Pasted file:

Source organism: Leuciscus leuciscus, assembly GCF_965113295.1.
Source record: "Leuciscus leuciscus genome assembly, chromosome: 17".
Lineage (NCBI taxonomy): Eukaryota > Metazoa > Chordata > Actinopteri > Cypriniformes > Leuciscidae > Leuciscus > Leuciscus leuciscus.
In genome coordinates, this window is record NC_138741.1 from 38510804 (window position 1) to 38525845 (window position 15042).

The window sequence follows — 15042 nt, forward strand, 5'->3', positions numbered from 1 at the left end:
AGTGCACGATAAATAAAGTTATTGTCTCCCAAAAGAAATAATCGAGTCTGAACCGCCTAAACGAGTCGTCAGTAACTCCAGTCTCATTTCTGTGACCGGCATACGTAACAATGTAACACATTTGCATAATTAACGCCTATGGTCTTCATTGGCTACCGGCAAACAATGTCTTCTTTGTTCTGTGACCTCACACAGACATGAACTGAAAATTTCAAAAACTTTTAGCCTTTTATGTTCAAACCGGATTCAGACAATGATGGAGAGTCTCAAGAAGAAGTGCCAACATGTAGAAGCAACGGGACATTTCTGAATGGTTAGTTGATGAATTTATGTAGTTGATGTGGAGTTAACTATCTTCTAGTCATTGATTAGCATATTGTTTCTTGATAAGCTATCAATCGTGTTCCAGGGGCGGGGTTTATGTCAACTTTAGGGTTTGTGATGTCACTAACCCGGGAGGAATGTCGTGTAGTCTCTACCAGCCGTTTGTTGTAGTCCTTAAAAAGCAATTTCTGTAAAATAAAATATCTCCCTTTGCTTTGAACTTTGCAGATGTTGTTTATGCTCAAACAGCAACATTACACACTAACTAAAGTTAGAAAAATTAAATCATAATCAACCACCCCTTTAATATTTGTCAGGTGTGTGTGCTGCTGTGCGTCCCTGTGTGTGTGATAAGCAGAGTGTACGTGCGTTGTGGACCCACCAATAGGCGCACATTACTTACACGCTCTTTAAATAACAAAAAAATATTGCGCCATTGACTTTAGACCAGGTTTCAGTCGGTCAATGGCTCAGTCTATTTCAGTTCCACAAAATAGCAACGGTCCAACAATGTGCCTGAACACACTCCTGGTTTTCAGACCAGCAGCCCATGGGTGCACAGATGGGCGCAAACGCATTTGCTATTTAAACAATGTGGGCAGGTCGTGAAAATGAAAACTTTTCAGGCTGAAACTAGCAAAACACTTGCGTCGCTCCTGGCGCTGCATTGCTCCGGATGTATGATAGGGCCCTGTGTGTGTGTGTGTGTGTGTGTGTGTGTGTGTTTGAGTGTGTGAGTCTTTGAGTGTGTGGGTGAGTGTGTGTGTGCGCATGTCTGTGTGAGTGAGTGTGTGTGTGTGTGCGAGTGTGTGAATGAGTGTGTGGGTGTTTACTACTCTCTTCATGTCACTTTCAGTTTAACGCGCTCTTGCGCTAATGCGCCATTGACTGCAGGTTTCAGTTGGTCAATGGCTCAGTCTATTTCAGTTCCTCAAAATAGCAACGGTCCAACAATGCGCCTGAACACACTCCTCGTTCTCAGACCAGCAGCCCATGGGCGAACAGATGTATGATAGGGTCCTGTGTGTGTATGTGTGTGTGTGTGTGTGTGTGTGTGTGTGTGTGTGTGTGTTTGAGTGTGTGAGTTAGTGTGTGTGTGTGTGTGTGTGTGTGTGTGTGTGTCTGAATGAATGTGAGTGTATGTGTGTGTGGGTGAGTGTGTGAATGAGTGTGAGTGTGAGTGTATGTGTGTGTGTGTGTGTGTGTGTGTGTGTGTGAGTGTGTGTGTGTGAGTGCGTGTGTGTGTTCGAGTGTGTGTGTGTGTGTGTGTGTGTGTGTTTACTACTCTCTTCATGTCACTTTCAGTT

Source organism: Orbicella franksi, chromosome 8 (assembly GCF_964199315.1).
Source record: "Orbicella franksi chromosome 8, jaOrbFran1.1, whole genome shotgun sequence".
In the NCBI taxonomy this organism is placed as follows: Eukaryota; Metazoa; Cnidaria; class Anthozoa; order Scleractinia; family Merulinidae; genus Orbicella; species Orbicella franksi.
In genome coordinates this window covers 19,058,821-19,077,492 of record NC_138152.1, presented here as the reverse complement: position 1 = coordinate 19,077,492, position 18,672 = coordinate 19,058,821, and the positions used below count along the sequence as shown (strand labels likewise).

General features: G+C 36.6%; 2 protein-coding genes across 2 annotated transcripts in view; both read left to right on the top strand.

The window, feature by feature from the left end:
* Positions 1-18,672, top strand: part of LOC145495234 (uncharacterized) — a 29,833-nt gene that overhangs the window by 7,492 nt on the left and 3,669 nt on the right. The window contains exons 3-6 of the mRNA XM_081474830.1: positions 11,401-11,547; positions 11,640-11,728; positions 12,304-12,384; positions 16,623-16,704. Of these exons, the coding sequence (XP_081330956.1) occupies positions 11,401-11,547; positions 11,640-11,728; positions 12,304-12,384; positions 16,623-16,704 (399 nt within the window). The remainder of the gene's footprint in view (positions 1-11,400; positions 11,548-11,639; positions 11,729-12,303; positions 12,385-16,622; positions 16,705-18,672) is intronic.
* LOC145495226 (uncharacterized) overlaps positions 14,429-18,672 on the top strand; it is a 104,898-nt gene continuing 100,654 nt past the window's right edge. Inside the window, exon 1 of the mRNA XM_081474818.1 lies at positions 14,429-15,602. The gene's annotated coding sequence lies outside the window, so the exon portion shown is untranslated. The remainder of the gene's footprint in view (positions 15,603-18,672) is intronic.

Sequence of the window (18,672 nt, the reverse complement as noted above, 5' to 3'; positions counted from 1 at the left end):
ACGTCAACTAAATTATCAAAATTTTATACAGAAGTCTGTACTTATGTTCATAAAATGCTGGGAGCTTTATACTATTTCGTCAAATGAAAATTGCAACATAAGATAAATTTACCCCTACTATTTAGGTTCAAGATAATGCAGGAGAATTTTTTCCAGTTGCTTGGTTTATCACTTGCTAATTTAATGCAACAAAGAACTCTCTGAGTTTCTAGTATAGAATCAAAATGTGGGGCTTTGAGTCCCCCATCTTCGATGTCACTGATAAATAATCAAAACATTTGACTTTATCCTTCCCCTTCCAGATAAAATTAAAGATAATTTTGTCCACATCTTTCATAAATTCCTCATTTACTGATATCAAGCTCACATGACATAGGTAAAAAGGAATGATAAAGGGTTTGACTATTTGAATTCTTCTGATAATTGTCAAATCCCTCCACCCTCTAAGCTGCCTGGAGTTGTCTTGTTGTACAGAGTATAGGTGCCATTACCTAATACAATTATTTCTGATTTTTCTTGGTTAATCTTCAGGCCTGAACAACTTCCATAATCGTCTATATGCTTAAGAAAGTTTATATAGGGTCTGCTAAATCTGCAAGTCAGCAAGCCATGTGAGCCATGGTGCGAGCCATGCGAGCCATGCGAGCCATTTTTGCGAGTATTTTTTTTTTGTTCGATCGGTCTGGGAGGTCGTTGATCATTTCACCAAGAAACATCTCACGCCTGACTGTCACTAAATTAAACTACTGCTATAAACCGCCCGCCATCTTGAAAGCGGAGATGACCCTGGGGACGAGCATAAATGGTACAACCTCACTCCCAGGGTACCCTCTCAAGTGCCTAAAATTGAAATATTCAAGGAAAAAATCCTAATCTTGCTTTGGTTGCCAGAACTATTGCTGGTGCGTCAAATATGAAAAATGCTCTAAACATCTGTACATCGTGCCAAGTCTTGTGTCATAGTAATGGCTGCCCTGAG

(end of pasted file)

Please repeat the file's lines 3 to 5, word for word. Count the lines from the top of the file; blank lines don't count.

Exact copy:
Lineage (NCBI taxonomy): Eukaryota > Metazoa > Chordata > Actinopteri > Cypriniformes > Leuciscidae > Leuciscus > Leuciscus leuciscus.
In genome coordinates, this window is record NC_138741.1 from 38510804 (window position 1) to 38525845 (window position 15042).

The window sequence follows — 15042 nt, forward strand, 5'->3', positions numbered from 1 at the left end: